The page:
As a pest control professional and entomologist, I have a high tolerance for pests.  A recent visit, however, to the Missouri farmhouse where I grew up reminded me of why people pay for pest control. The house sits vacant for months at a time and the spider problem this fall was straight out of “Arachnophobia.”  Large, tarantula-like wolf spiders were everywhere in the home. I wasn’t too worried—after all—I’m a professional and pests fear me. I was confident they would be tripping over themselves to escape the home once they saw me coming. I couldn’t have been more wrong! At my wife’s urging, I began killing every spider in sight. Three days later I was still hard at it and starting to doubt that they knew who they were dealing with. To make matters worse, my wife despises spiders and while I was gone for hours working in the fields, she was on her own to deal with them. When I returned, she informed me she was moving to a motel if I didn’t do something—now!

Forced to take the problem more seriously, I sent her to town to stock up on some over-the-counter pesticides. Now I would show them who was boss!  At first I used the ‘surgical strike’ method—applying just enough pesticide to kill or chase out all the spiders while minimizing the amount of pesticide used. But it was soon obvious that the surgical approach had not worked and the problem continued unabated. The spiders seemed to be fond of mockingly appearing suddenly in the bathroom, closet, or on our bed and we had to be on alert at all times. Attempts to kill them often involved a chase and they were very fast. Being a hunter at heart, I persisted and generally got each spider that dared show itself, but it was time to intensify my control efforts with what I call the ‘scorched earth’ method. I began a methodical search for hiding places and was surprised to find numerous survivors hiding everywhere. To make matters worse, spider reinforcements were everywhere outdoors. I sprayed thoroughly indoors and out.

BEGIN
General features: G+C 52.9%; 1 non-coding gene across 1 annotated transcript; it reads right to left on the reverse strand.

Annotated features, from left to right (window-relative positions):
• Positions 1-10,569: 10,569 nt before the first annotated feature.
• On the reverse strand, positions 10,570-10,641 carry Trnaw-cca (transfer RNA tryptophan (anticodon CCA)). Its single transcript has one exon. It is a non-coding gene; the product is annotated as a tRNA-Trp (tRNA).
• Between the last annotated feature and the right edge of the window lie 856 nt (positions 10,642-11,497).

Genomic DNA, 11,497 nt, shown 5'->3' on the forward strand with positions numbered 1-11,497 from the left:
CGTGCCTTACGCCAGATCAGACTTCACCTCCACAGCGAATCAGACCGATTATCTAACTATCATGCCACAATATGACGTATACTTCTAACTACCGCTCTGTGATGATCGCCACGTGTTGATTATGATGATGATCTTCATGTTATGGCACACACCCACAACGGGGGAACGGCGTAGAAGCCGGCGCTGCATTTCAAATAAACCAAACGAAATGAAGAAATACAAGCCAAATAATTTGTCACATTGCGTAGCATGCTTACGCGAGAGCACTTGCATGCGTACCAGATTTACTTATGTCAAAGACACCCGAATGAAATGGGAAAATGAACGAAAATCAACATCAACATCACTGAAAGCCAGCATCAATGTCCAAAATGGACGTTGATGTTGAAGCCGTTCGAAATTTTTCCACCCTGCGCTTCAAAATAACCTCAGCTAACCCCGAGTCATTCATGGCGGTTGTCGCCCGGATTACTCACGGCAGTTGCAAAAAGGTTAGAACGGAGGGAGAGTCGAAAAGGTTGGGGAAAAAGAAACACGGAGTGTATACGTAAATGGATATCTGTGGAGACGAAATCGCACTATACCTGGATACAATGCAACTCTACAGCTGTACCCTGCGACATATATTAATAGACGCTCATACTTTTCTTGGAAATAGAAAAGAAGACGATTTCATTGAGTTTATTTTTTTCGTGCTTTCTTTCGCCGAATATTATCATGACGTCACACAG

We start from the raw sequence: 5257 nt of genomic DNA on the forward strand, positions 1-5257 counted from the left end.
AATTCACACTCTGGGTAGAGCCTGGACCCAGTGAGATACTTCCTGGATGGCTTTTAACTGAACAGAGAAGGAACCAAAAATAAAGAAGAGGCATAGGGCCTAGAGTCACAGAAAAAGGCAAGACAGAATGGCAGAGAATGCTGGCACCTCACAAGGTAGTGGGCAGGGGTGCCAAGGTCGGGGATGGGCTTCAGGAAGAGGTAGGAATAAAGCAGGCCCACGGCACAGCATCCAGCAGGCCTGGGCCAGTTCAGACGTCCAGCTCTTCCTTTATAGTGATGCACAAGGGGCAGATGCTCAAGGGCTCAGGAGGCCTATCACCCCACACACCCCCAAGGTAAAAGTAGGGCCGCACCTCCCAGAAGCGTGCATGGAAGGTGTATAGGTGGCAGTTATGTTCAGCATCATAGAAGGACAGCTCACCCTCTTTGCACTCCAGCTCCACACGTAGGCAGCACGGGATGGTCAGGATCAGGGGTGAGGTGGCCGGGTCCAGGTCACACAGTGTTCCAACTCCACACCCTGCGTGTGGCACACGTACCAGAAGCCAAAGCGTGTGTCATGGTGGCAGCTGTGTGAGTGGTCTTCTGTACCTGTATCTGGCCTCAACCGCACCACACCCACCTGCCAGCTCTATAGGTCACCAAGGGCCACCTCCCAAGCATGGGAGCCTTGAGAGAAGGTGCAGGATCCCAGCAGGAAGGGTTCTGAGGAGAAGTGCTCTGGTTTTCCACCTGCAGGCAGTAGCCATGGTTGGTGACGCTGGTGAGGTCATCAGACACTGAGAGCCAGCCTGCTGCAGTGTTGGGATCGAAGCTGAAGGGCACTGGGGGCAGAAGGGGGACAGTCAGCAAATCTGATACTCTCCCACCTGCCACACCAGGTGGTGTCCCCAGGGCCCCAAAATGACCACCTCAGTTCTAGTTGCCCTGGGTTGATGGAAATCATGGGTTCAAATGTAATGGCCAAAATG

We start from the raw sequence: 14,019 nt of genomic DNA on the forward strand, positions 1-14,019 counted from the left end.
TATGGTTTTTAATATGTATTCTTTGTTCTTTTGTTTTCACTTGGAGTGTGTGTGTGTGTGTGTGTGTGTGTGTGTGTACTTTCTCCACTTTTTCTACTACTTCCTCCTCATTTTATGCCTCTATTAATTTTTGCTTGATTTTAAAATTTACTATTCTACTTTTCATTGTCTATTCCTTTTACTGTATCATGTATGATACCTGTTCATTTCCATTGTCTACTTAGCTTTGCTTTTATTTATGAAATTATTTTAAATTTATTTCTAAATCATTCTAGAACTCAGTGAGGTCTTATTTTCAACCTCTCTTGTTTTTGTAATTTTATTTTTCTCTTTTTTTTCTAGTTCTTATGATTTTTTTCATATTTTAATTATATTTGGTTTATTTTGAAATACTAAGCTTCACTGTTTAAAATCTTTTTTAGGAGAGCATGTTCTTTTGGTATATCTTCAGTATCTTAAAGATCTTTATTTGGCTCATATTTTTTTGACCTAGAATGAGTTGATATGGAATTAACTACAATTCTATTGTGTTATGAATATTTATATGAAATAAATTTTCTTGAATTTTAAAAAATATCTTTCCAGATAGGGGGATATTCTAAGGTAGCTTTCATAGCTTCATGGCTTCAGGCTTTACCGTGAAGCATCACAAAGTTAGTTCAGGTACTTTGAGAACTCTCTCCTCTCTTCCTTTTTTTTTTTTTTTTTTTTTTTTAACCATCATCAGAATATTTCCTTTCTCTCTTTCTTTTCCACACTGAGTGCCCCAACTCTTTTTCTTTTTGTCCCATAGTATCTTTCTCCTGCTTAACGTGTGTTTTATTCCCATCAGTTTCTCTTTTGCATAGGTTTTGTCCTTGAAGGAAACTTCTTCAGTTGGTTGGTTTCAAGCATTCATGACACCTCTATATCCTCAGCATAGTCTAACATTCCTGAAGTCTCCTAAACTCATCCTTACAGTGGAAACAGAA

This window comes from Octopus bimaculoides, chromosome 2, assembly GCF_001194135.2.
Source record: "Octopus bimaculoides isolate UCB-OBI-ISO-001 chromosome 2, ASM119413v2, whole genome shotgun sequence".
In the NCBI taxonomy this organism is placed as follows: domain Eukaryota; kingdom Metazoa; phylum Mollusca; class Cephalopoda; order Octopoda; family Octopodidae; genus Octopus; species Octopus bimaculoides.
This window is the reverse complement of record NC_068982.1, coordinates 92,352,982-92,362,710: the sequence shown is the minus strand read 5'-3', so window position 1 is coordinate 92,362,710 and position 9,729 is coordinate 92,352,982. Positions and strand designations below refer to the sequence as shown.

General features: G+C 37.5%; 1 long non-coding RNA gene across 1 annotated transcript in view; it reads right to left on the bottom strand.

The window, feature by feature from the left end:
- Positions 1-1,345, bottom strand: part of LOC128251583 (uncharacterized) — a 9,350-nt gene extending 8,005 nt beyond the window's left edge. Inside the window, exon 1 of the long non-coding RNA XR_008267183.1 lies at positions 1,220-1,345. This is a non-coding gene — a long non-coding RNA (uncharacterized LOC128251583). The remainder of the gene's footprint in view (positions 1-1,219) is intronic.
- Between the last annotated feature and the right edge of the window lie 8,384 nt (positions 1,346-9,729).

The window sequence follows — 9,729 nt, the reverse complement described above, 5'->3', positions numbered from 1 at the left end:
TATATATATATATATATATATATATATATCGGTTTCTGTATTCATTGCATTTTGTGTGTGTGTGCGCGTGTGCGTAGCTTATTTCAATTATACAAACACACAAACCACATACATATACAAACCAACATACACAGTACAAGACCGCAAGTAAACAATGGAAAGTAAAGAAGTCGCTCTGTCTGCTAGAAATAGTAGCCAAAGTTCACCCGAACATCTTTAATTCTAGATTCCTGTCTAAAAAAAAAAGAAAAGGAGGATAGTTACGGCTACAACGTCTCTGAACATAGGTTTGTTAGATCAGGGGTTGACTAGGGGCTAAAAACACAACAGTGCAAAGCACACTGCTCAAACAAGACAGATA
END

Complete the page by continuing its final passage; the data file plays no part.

My brother and I had previously spent a lot of time pest-proofing this home, but old farmhouses are impossible to seal completely. While I longed for my power sprayer and other professional equipment (now 2000 miles away) to  help me do a thorough treatment, I knew that since we only visit occasionally, investing in expensive equipment to have it just sit there most of the time made no sense. As anyone who does their own pest control knows, if spray equipment sits unused, it can plug up, leak or require lots of maintenance right when you need it.

When I complained about all the pests in the house, my sister who lives nearby reminded me that the pest control guy I had previously recommended to her was visiting regularly and keeping their home pest free. So, in the end rather than having to continue knocking large populations of spiders down then or during future visits, it made sense to hire the local pest control professional and have regular pest prevention.

Returning to our wonderful, pest free home in Tacoma really reinforced the benefit of regular pest prevention programs. Despite my high tolerance of pests, I have no desire to share my house with insects, spiders or rodents.  Pest prevention programs prevent populations from building up around the outside of your home, thus greatly reducing the chances you will ever have to deal with them inside your home.